on Saturday, 23 April 2016 at 10.00 am by Peter Owen
categorised as Opinion
Michael Ainsworth Law & Religion UK Thoughts on railways, clergy, religion and the law
Jim Grover The Guardian How my camera helped me re-focus on my faith
Darrell Hannah Church Times Robust approach to fossil fuels required
Michael Ainsworth’s post is a refreshing expedition into the world of railways, trivial pursuit questions, and general miscellaneous anecdotes. (I always feel sorry for poor Huskisson – getting killed on what should have been such a joyful day was a bit of a bummer.) On the subject of information overload, I couldn’t agree more. I’ve settled into my train seat. I’ve opened my book. And then it begins: some hapless announcer who seems to love her/his own voice, droning on about stuff from tickets, to refreshments, to upgrading to first, to short platforms, to connections, to luggage etc. A bit… Read more »
Two days before the Church Times published Darrell Hannah’s interesting and important article on robust engagement with the fossil fuel companies (15 April), the largest coal mining company in the world, Peabody Coal, went bankrupt. At least five other large coal companies have have also filed for bankruptcy in the last couple of years. It is surely only a matter of time before the oil companies go the same way. We now all understand that we must dramatically reduce our consumption of oil or suffer such climate change that the world economy will collapse anyhow. There is thus a compelling… Read more »
@ Anne Mellanby, “There is thus a compelling financial argument for the Church Commissioners and others to sell their shares in oil companies now, regardless of the clear moral argument.” Not being an economist I can’t really comment on how compelling or not the financial argument for disinvestment is. However, the lack of clarity, at present, with regard to the moral arguments (plural) is a point worth pondering. There is major discussion here in Canada, as there is elsewhere, by institutions such as churches and universities about the social benefit, or not, involved in a tight focus on disinvestment. Note… Read more »
Interesting article on Clergy and railways. Many Anglican clerics do indeed seem to prefer the smell of Steam trains to that of heavenly incense. It also seems to me that some years ago we imposed upon ourselves a kind of Beeching style wound when we encouraged younger potential ordinands to go away and get experience of “the real world”. After nearly 40 years in the ordained ministry, having been ordained at 25 years of age, I have had plenty of experience of the so called real world within the parochial ministry. Now that the signals are down and those reaching… Read more »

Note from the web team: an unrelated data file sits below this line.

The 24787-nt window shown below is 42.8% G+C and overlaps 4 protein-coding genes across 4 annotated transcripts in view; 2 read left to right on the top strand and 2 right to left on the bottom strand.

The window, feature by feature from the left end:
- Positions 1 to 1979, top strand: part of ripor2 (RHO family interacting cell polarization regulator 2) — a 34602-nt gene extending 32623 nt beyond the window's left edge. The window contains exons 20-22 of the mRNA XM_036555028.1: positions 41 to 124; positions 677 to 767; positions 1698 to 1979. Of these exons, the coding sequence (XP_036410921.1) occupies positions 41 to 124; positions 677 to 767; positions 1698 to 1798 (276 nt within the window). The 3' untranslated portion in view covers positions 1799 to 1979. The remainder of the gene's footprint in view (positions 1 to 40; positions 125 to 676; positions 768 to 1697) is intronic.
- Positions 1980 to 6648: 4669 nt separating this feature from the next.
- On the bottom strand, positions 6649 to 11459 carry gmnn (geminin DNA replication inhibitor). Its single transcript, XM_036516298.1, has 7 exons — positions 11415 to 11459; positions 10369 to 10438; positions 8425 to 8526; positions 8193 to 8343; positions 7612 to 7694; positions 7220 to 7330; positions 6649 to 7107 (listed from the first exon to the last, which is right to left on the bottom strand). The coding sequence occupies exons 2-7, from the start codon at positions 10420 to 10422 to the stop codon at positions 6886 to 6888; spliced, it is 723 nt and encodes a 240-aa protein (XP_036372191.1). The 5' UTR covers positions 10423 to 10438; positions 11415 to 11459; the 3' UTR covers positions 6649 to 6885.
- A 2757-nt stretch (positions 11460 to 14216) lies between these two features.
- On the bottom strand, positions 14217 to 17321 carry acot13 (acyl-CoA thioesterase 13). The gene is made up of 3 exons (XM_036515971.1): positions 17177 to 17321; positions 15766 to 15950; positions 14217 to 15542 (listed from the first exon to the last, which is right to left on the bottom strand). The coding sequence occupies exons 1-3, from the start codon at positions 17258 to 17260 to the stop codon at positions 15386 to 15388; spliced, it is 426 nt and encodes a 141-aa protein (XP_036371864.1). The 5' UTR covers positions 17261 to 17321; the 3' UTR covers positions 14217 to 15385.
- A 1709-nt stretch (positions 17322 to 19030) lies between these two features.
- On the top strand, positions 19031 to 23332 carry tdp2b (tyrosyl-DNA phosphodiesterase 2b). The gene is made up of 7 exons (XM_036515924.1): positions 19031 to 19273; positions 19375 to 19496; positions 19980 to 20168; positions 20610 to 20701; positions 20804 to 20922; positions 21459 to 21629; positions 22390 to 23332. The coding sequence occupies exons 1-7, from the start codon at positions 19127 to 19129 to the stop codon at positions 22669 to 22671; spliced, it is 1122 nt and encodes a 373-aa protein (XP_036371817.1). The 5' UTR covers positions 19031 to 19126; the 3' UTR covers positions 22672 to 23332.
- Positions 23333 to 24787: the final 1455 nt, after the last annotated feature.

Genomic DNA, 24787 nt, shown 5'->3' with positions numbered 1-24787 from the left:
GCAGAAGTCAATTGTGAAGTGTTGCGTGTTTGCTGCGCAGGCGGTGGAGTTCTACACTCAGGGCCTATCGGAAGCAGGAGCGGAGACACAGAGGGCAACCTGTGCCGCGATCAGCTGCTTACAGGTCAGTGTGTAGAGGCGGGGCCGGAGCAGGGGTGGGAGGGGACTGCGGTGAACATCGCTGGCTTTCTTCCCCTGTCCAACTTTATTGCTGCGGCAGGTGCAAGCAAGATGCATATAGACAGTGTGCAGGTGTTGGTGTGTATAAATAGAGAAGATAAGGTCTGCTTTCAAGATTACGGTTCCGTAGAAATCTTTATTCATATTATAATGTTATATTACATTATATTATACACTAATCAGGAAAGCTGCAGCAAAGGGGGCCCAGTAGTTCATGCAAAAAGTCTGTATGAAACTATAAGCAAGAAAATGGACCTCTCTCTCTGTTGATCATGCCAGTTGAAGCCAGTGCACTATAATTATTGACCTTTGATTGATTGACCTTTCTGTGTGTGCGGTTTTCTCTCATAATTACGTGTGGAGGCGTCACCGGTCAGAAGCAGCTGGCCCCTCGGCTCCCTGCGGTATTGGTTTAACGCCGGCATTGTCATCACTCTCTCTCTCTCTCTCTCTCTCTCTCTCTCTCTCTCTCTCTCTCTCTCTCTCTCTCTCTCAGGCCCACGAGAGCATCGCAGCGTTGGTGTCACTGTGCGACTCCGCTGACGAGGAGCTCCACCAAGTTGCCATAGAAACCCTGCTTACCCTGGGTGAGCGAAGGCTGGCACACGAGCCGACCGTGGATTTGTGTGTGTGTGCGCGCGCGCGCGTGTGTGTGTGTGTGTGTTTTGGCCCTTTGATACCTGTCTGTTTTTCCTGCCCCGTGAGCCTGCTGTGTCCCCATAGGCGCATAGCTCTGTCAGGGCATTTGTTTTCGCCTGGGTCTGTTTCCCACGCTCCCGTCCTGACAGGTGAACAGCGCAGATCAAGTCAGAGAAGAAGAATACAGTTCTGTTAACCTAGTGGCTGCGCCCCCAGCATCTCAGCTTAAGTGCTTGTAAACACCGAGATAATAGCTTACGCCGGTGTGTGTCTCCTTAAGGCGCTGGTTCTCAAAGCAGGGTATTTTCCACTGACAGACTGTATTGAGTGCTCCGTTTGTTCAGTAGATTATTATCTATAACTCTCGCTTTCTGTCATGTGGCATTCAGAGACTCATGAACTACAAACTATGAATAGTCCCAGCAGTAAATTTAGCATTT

The transcendent difficulty with making a case for moral investment by a church is that it is morally dubious whether a church should retain sufficient liquid assets for investment in shares to arise in the first place.
On church and steam, no discussion is complete without a nod to The Titfield Thunderbolt (1953).
On investments, St. Ambrose was right: “It is a better thing to save souls for the Lord than to save treasures. The Church possesses gold, not to hoard, but to scatter abroad to aid the unfortunate.”
Jim Grover’s piece in the Guardian is a fascinating account of how observation can lead to engagement and eventually to involvement and commitment.
Plus, the photographs are compelling.
How wonderful to learn of a congregation that an outsider would find “full of faith, kindness, generosity of spirit, care and consideration for each other,” a congregation that demonstrates “the positive differences that the church can make in a local community, and the value of community that the church can offer to those who seek it.”
Thanks to Jim Grover, and best wishes for his career in photography!
Rod, as an Albertan (albeit a left-leaning one!) I thank you for your nuanced approach to the issue of fossil fuels. Terry Leer’s article was very good too (he was the rector of All Saints’, Fort McMurray for many years, so he knows what he’s talking about in terms of the effect on faithful Anglican Christians who work in the oil patch). I shake my head at the delegates to ACC in Lusaka passing motions about fossil fuels. How did they get to Lusaka, for crying out loud? By sailboat? I fully agree that we need to focus our efforts… Read more »
«“Robust engagement” that is worthy of the name should include challenging oil and gas multinationals to make real reductions in carbon emissions now;» says Darrell Hannah Maybe. But does such an argument belong in Church Times? I think not when stated as an imperative rather than a discussion. Essentially green arguments like this are issues of intergenerational responsibility. There is a strong moral case for interhenerational responsibility but the Biblical case is not straightforward if doing so might cause disadvantage to impoverished people today. There is also at least a degree of tension about planning for the next generation if… Read more »
@ Tim Chesterton, “…unless we’re all prepared to admit our complicity in this problem and do something about it (something costly, that will impact our lifestlye), all the divestment in the world isn’t going to change things.” Agreed, and that is where the social ethic worm turns, so to speak. The church is well advised to look for strategies that require all of us to share in the responsibilities required by transition. As the old saying goes, it is always easy to exercise stewardship with someone else’s money.